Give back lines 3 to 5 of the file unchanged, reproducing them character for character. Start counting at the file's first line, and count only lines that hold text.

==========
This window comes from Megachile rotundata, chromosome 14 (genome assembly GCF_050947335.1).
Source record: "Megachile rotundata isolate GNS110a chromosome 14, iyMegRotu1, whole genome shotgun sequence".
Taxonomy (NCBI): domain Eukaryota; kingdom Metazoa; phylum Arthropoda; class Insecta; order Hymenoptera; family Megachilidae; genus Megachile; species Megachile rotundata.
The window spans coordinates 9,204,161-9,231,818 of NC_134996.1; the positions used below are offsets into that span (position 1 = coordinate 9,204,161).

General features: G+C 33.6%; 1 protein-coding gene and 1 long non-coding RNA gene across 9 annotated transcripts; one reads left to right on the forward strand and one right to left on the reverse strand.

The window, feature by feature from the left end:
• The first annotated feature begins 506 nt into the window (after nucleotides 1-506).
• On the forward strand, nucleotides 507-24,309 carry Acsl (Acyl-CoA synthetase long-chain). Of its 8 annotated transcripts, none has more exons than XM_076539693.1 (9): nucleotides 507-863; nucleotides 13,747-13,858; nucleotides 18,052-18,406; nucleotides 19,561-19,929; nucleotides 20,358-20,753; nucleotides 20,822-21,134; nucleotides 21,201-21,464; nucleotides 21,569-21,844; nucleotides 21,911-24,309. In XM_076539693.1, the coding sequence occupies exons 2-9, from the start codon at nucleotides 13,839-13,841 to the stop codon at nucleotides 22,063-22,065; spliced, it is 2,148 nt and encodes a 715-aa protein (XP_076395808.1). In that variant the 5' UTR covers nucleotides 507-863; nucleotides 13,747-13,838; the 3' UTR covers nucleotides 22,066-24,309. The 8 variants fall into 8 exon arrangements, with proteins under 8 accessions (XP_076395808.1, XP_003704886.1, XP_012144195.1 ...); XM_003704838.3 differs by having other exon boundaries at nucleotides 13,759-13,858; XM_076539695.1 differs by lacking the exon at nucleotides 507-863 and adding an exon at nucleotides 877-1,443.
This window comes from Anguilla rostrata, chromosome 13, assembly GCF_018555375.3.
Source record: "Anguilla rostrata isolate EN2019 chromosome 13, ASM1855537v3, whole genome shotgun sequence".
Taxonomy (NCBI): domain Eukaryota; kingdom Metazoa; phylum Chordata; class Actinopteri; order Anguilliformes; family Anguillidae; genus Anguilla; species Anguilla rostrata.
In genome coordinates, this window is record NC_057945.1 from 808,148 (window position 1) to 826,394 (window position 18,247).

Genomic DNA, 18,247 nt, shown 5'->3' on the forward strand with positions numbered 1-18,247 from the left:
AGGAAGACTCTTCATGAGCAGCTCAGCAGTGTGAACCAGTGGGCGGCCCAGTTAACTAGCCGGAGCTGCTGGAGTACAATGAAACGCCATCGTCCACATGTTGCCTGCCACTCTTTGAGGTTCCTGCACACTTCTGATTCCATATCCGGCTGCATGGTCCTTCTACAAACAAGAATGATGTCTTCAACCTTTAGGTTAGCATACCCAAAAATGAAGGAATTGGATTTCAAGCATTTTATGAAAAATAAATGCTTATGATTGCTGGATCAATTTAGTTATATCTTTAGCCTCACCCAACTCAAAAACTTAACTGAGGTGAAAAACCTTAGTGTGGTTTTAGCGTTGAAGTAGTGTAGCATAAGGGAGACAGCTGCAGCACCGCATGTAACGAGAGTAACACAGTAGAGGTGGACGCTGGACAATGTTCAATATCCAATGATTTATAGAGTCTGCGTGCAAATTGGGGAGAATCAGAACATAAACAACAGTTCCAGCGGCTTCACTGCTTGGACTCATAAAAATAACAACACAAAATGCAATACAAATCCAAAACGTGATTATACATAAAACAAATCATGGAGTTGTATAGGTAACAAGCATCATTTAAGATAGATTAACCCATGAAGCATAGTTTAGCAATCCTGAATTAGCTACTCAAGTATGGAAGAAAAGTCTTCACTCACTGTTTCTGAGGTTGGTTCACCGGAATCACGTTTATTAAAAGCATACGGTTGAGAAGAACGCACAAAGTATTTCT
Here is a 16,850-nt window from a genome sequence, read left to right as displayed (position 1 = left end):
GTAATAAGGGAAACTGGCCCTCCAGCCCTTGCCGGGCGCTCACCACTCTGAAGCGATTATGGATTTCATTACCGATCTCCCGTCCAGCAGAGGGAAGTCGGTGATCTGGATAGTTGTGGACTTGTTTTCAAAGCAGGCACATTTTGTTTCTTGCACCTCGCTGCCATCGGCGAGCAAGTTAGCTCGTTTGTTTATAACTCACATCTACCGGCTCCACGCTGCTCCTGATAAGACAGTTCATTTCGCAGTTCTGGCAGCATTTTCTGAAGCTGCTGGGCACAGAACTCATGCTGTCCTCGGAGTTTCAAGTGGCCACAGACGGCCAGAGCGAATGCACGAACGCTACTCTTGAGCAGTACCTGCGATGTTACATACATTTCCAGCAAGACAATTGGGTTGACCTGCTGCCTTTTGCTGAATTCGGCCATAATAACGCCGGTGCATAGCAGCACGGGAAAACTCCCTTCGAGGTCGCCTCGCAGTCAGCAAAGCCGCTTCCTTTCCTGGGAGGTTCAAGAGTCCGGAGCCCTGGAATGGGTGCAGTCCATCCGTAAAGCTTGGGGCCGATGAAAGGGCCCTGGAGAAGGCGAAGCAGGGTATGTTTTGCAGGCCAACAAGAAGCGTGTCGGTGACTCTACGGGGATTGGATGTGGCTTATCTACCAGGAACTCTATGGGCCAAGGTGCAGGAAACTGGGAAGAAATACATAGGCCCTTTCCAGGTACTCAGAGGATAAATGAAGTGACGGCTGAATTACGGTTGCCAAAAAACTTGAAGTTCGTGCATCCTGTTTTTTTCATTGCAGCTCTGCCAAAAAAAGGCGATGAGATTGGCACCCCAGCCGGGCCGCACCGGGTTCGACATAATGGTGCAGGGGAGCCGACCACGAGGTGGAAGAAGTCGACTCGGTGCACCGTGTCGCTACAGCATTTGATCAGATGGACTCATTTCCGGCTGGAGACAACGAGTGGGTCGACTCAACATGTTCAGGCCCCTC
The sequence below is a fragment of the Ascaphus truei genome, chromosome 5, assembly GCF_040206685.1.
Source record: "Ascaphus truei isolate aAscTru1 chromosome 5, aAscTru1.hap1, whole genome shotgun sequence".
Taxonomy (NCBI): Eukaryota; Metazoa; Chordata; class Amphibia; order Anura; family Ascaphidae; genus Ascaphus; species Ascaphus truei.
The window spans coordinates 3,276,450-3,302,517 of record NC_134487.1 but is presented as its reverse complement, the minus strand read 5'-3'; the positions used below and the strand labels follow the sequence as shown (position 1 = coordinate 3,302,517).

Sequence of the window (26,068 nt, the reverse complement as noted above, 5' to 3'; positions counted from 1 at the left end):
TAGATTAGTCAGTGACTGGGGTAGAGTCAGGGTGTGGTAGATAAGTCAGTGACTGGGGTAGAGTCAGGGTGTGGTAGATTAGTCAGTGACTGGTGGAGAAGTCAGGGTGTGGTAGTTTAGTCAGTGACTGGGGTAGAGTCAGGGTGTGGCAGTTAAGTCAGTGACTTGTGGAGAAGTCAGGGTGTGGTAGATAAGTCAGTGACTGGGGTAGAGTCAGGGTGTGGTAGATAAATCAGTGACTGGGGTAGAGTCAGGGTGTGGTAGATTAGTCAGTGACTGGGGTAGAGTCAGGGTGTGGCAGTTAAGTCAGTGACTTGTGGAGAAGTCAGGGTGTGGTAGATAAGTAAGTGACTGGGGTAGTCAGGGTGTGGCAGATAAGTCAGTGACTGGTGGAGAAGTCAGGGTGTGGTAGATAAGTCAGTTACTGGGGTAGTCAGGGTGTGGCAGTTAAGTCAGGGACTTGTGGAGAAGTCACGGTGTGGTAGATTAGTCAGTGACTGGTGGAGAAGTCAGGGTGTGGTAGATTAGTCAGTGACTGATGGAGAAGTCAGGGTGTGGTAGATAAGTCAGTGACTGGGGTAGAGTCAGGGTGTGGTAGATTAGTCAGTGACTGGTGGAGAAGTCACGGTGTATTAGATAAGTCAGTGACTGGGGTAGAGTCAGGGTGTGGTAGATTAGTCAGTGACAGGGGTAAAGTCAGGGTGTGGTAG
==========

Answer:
Taxonomy (NCBI): domain Eukaryota; kingdom Metazoa; phylum Arthropoda; class Insecta; order Hymenoptera; family Megachilidae; genus Megachile; species Megachile rotundata.
The window spans coordinates 9,204,161-9,231,818 of NC_134996.1; the positions used below are offsets into that span (position 1 = coordinate 9,204,161).

General features: G+C 33.6%; 1 protein-coding gene and 1 long non-coding RNA gene across 9 annotated transcripts; one reads left to right on the forward strand and one right to left on the reverse strand.